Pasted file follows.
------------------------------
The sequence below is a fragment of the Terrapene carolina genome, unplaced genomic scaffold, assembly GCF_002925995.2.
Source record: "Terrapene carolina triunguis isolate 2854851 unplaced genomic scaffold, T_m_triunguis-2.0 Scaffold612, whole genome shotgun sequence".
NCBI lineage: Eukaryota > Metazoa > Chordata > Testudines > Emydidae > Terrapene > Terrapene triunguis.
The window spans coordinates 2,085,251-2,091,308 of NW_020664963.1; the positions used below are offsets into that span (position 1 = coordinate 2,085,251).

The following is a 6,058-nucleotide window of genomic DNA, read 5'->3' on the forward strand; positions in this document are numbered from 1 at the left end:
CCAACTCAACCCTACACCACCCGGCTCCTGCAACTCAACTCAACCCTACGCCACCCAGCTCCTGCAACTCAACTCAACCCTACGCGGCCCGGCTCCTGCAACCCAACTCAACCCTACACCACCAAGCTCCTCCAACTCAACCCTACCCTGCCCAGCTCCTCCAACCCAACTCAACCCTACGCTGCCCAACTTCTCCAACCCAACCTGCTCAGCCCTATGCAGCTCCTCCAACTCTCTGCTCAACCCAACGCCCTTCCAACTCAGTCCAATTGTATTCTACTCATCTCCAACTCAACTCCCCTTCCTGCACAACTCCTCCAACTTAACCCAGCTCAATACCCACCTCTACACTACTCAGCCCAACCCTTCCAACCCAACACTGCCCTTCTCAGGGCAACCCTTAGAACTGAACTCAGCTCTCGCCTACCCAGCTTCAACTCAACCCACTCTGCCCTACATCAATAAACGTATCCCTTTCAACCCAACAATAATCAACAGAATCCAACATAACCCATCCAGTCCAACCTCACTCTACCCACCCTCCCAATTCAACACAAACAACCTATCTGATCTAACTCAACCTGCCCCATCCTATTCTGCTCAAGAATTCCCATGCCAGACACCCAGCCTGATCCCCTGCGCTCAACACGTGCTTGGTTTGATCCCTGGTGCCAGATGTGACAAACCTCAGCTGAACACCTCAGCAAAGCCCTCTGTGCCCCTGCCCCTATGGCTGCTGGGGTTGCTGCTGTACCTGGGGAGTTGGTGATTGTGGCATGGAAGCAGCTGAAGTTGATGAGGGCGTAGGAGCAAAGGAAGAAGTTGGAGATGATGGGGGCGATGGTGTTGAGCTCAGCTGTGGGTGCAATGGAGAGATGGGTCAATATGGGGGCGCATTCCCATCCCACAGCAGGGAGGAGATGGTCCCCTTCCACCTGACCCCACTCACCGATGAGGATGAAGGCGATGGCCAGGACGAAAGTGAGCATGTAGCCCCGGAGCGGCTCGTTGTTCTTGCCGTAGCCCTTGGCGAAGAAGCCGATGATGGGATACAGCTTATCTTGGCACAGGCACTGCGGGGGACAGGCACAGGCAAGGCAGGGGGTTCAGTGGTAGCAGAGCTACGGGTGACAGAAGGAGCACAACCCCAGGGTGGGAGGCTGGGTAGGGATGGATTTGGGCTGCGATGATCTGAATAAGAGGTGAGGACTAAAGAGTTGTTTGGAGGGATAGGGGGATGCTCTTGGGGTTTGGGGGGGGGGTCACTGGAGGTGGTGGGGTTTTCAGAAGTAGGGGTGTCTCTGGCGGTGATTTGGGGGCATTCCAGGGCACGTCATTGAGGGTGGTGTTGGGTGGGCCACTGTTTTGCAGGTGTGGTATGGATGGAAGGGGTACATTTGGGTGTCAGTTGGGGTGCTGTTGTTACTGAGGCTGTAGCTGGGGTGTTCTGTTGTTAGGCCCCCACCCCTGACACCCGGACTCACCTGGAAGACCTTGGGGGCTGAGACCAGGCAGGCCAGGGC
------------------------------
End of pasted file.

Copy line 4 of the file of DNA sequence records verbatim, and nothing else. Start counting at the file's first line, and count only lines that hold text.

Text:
The window spans coordinates 2,085,251-2,091,308 of NW_020664963.1; the positions used below are offsets into that span (position 1 = coordinate 2,085,251).